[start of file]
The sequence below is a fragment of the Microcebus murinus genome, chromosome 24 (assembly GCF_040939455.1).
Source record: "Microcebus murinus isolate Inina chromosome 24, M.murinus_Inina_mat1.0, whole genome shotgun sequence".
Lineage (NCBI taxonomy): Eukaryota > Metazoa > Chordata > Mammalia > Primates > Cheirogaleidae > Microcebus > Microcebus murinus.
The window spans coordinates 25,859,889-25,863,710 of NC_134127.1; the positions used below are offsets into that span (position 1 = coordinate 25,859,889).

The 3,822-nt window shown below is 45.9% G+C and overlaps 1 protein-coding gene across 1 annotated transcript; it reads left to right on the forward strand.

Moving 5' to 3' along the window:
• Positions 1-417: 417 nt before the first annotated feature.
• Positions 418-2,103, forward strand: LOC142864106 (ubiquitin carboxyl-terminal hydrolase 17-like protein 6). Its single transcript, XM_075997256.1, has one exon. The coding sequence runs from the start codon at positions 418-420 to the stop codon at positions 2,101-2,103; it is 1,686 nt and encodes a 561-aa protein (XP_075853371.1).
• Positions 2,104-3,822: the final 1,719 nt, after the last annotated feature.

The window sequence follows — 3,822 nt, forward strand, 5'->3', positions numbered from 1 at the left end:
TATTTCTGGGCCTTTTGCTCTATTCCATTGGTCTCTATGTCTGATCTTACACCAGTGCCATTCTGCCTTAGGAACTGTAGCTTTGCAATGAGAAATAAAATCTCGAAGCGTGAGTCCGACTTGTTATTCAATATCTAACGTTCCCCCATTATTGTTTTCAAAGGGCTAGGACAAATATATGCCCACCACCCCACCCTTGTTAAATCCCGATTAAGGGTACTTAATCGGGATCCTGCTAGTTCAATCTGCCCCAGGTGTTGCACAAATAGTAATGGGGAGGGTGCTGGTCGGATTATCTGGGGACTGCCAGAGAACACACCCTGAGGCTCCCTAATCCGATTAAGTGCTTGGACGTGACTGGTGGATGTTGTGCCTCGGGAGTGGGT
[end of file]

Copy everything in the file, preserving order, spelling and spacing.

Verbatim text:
The sequence below is a fragment of the Microcebus murinus genome, chromosome 24 (assembly GCF_040939455.1).
Source record: "Microcebus murinus isolate Inina chromosome 24, M.murinus_Inina_mat1.0, whole genome shotgun sequence".
Lineage (NCBI taxonomy): Eukaryota > Metazoa > Chordata > Mammalia > Primates > Cheirogaleidae > Microcebus > Microcebus murinus.
The window spans coordinates 25,859,889-25,863,710 of NC_134127.1; the positions used below are offsets into that span (position 1 = coordinate 25,859,889).

The 3,822-nt window shown below is 45.9% G+C and overlaps 1 protein-coding gene across 1 annotated transcript; it reads left to right on the forward strand.

Moving 5' to 3' along the window:
• Positions 1-417: 417 nt before the first annotated feature.
• Positions 418-2,103, forward strand: LOC142864106 (ubiquitin carboxyl-terminal hydrolase 17-like protein 6). Its single transcript, XM_075997256.1, has one exon. The coding sequence runs from the start codon at positions 418-420 to the stop codon at positions 2,101-2,103; it is 1,686 nt and encodes a 561-aa protein (XP_075853371.1).
• Positions 2,104-3,822: the final 1,719 nt, after the last annotated feature.

The window sequence follows — 3,822 nt, forward strand, 5'->3', positions numbered from 1 at the left end:
TATTTCTGGGCCTTTTGCTCTATTCCATTGGTCTCTATGTCTGATCTTACACCAGTGCCATTCTGCCTTAGGAACTGTAGCTTTGCAATGAGAAATAAAATCTCGAAGCGTGAGTCCGACTTGTTATTCAATATCTAACGTTCCCCCATTATTGTTTTCAAAGGGCTAGGACAAATATATGCCCACCACCCCACCCTTGTTAAATCCCGATTAAGGGTACTTAATCGGGATCCTGCTAGTTCAATCTGCCCCAGGTGTTGCACAAATAGTAATGGGGAGGGTGCTGGTCGGATTATCTGGGGACTGCCAGAGAACACACCCTGAGGCTCCCTAATCCGATTAAGTGCTTGGACGTGACTGGTGGATGTTGTGCCTCGGGAGTGGGT